Neuronal morphologies built for reliable physiology in a rhythmic motor circuit

  1. Adriane G Otopalik  Is a corresponding author
  2. Jason Pipkin
  3. Eve Marder  Is a corresponding author
  1. Brandeis University, United States
  2. Marine Biological Laboratories, United States


It is often assumed that highly-branched neuronal structures perform compartmentalized computations. However, previously we showed that the Gastric Mill (GM) neuron in the crustacean stomatogastric ganglion (STG) operates like a single electrotonic compartment, despite having thousands of branch points and total cable length >10 mm (Otopalik et al., 2017a; 2017b). Here we show that compact electrotonic architecture is generalizable to other STG neuron types, and that these neurons present direction-insensitive, linear voltage integration, suggesting they pool synaptic inputs across their neuronal structures. We also show, using simulations of 720 cable models spanning a broad range of geometries and passive properties, that compact electrotonus, linear integration, and directional insensitivity in STG neurons arise from their neurite geometries (diameters tapering from 10-20 µm to < 2 µm at their terminal tips). A broad parameter search reveals multiple morphological and biophysical solutions for achieving different degrees of passive electrotonic decrement and computational strategies in the absence of active properties.


Neurons often present complex and highly-branched morphologies. How synaptic voltage events propagate within and across neurite branches is determined by the structure’s geometrical and biophysical properties. Passive voltage propagation is influenced by the neurite’s diameter, membrane resistance, and axial resistance (Rall, 1959; Rall, 1960; Rall, 1969; Jack et al., 1975; Holmes, 1989). Rall and colleages were the first to apply passive cable theory and develop the equivalent cylinder model for the study of electrotonus in single dendrites and branched dendritic trees (Rall, 1959; Rall, 1960; Rall, 1969). Schierwagen then devised a broader mathematical description of membrane voltage distributions in complex, highly-branched neurite trees with non-uniform boundary conditions and geometries (Schierwagen, 1989). These seminal theoretical studies have provided an invaluable framework for understanding passive neuronal physiology. However, in a functioning neuron, synaptic inputs, receptors, and ion channels may shunt or amplify propagating voltage signals (London and Häusser, 2005). Thus, the transformation from neuronal morphology to electrophysiological activity patterns is often unpredictable in the absence of direct experimental assessment. To date, measuring voltage attenuation across the many neurite paths presented in complex neuronal structures using electrophysiological techniques has proven difficult. Thus, electrotonus has been experimentally assessed in only a handful of neuron types (for example: Spruston and Johnston, 1992; Spruston et al., 1994; Rapp et al., 1994; Carnevale et al., 1997; Stuart and Spruston, 1998; Chitwood et al., 1999; Jaffe and Carnevale, 1999; Otopalik et al., 2017b; Medan et al., 2018), and this greatly restricts our understanding of the breadth of biophysical organizations utilized in different neuron types and circuit contexts.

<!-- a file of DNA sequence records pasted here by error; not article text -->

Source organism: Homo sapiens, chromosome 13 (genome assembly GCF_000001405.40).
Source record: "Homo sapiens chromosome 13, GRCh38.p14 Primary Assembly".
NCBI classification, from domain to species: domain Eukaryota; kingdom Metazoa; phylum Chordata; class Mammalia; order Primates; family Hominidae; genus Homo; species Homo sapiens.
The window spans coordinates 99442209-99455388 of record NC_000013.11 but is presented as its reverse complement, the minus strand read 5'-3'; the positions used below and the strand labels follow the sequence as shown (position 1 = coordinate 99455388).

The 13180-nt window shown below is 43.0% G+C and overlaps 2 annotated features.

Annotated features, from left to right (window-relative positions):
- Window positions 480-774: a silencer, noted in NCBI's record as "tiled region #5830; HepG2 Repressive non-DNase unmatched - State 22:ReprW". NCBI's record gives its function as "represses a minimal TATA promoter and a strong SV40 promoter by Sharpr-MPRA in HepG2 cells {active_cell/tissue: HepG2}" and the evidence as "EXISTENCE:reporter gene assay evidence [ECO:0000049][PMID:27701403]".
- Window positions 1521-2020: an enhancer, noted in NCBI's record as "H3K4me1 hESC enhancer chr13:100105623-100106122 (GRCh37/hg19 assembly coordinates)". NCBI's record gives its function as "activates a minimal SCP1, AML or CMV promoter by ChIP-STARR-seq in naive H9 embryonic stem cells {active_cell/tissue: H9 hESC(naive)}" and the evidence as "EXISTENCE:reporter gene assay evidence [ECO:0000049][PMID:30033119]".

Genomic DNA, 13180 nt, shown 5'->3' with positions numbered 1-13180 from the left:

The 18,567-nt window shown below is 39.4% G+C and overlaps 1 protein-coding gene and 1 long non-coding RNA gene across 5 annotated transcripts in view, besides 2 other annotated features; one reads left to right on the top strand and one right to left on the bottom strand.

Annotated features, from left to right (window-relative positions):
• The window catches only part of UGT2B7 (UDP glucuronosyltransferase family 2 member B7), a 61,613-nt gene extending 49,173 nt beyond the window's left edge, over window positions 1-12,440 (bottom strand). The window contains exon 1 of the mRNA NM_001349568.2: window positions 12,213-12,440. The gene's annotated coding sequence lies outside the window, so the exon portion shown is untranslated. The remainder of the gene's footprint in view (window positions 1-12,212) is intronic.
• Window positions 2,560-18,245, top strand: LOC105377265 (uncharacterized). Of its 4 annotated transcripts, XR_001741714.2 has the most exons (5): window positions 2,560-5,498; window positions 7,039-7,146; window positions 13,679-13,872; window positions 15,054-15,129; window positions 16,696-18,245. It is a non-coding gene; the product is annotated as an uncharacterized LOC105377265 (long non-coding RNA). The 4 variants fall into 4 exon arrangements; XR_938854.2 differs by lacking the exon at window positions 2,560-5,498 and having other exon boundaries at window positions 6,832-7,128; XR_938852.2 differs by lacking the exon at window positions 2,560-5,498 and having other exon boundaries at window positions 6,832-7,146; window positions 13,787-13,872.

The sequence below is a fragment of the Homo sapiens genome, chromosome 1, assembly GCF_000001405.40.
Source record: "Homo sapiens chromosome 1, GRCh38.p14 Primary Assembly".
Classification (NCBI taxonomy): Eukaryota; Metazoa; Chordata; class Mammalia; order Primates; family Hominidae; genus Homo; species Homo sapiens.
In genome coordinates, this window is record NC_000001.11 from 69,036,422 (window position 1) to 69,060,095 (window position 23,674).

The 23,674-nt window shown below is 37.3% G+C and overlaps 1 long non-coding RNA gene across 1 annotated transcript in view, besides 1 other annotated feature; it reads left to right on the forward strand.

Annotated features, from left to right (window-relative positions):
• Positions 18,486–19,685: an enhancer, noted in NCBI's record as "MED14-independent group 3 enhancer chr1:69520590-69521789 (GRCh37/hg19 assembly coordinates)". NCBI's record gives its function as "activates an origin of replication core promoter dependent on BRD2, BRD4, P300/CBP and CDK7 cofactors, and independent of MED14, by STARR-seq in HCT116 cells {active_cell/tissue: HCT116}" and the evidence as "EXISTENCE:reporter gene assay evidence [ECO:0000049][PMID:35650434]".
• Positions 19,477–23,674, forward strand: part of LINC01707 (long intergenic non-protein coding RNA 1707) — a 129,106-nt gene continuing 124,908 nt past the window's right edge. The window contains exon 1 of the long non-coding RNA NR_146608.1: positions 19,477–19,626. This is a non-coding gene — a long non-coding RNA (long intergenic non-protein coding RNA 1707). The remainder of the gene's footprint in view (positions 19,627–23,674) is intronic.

In two recent studies, we characterized the morphology (Otopalik et al., 2017a) and passive electrophysiology (Otopalik et al., 2017b) of the identified neurons of the crustacean stomatogastric ganglion (STG), a small central pattern-generating circuit mediating the rhythmic contractions of the animal’s foregut. The 14 identified neurons of the STG present distinct, cell-type-specific electrophysiological waveforms, firing patterns and circuit functions (Harris-Warrick et al., 1992). We quantified numerous morphological features pertaining to the macroscopic branching patterns and fine cable properties of four neuron types (Otopalik et al., 2017a). Interestingly, the four neuron types did not adhere to optimal wiring principles (Cuntz et al., 2010) or Rall’s 3/2 rule (Rall, 1959) and exhibited expansive neurite trees that sum to >10 mm of total cable length, tortuous and long individual branches (ranging between 100 µm and 1 mm in length) and thousands of branch points with complex geometries. There was quantifiable inter-animal variability in many features within neuron types, and no single metric or combination of metrics distinguished the four neuron types.

In a second study, we then asked: How do STG neurons produce reliable firing patterns across animals, given their apparently inefficient and highly variable structures? As a first examination of how neuronal morphology maps to physiology in the STG, we characterized electrotonus, or passive voltage signal propagation, in one STG neuron type, the Gastric Mill (GM) neuron. We were surprised to find that, despite their expansive and complex neuronal structures, GM neurons are relatively electrotonically compact and operate much like single electrical compartments (Otopalik et al., 2017b). We suggested that compact electrotonic structures may effectively counteract the potential physiological consequences of morphological variability observed in GM neurons across animals (Otopalik et al., 2017a; Otopalik et al., 2017b).